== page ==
Truss Structures


Fig. 1 Truss Structure in Nasville Airport

Fig. 2 San Jose Foot Bridge

Fig. 3 Comparsion of truss member and non-truss member


Trusses are one of the most common structures used in large scale construction but yet, they are actually one of the simplest to analyze due to a couple basic assumptions.

  • All joints are pinned
  • All members are two-force members
  • All loading is applied at the joints

These assumptions are simplifications of most structures, as can be seen in Fig. 1 and Fig. 2 where it is obvious that the joints are rigid. Furthermore, most loading is distributed along the length of the member, as opposed to just at the joints. Luckily, these assumptions are on the conservative side and can be assumed for basic analysis.

For all truss member, the load in each member can only be applied at the two ends of each member. If a third load is applied to the member as shown in the figure, then it can not be a truss member. With only two forces on the member, they must be collinear to be in static equilibrium.

Main concepts to remember

  • Forces only act at the pin joints (Fig. 3).
  • Member forces are always in the direction of the member.
  • There are no moments in a member (there can be moments on the full truss or a section of the truss if it has more than one member).

There are two methods to actually solve for each member load, the method of joints and the method of sections. These two methods are explained below.

    Method of Joints


The method of joints examines each joint as an independent static structure. The summation of all forces acting on the joint must equate to zero. Both member forces and external forces are applied to the joint and then the force equilibrium equations are applied. For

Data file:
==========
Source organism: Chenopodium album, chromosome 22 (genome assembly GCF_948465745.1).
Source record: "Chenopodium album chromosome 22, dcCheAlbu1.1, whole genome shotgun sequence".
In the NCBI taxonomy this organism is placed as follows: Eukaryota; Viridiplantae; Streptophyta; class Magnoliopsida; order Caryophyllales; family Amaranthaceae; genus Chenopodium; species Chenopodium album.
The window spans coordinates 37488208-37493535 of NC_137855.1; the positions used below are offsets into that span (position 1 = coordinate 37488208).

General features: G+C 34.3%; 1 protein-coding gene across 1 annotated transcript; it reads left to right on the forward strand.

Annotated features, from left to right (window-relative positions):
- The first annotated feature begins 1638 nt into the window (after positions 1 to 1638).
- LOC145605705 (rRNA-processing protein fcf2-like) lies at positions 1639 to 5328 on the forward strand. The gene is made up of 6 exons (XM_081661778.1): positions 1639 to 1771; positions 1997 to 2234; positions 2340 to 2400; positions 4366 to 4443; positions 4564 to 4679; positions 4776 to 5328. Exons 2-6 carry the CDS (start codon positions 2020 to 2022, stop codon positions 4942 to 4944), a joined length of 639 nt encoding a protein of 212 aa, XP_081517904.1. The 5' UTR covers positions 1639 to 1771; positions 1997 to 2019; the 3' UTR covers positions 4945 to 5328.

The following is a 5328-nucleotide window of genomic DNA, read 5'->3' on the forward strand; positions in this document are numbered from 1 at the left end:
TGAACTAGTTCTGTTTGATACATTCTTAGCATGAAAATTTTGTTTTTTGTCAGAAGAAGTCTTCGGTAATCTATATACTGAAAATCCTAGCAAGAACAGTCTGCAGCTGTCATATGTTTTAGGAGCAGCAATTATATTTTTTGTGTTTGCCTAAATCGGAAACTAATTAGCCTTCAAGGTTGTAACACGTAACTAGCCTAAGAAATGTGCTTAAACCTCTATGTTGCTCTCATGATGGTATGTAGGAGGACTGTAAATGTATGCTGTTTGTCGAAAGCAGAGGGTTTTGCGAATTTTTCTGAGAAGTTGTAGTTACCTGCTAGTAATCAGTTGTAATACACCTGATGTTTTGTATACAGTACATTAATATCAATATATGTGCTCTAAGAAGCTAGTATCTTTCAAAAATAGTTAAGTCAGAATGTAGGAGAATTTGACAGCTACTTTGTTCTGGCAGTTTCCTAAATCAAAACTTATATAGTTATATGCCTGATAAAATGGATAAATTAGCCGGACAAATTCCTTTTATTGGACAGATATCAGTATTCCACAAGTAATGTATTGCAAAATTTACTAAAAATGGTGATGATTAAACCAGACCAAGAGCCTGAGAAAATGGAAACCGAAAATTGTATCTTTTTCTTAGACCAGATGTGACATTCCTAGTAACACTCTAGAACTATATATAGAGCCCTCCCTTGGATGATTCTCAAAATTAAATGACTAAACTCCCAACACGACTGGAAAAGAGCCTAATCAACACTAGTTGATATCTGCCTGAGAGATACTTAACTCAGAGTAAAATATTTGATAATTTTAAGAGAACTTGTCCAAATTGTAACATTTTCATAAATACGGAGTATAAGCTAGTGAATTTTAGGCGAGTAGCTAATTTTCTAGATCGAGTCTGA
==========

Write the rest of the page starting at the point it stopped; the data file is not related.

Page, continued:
two dimensions, the equations are

SFx = SFy = 0

Since each joint must be in equilibrium these two equations can be applied to each joint. Generally, the support reactions should be determined first, and then the reaction joints should be solved. The joint sequence for solving can be important for multiple joints.

Likewise, for
three dimensions each joint must also be in equilibrium. For 3D problems, however, the vector form is generally easier. The equation becomes

SF = 0 (three dimensional vector form)

    Method of Sections
The method of sections splits the truss up into two or more parts and then applies both force and moment equilibrium equations. Because two-or three- dimensional sections are used instead of a one-dimensional point as with the method of joints, additional moment equations can be used to solve for truss member loads.

The biggest benefit of this method is the ability to solve for member forces in the middle of the truss without solving for a large number of joints.

First, the truss is split into two sections and all cut members are replaced with an unknown member load. Make sure that only three members are cut for a two-dimensional truss. The unknown member force are then treated as external loads and can be determined. Remember to solve for the support loads first since they will be needed in most problems to determine the cut member loads. The basic equations for each section are

x = SFy = 0 (two dimensional scalar form)

z = 0 (two dimensional scalar form)
    Zero Force Members

Fig. 4 Zero force Members

To help solve complex trusses, you should note which member loads must be zero (zero force members, Fig. 4) and eliminate them from the problem. A member that joins two other collinear members will be a zero force member. Also, two non-collinear members will be zero force members. All of these rules assume that there are no loads applied at the joint.
    Influence Lines for Trusses

Fig. 5 A bridge

Fig. 6 The influence line of one of bridge members

In order to describe the force variation of a structure subject to a live or moving load, a influence line concept is used. An influence line represents the variation of either the reaction, shear, moment, or deflection at a specific point in a member as a point force moves over the member. From the influence line, it is easy to know how the moving load creates the influence for each member.

Trusses are assumed to support only axial loads. Hence, it is easy to construct the influence line for each member. For example, when a moving load passes the bridge (Fig. 5), the influence line of one of its members is Fig 6.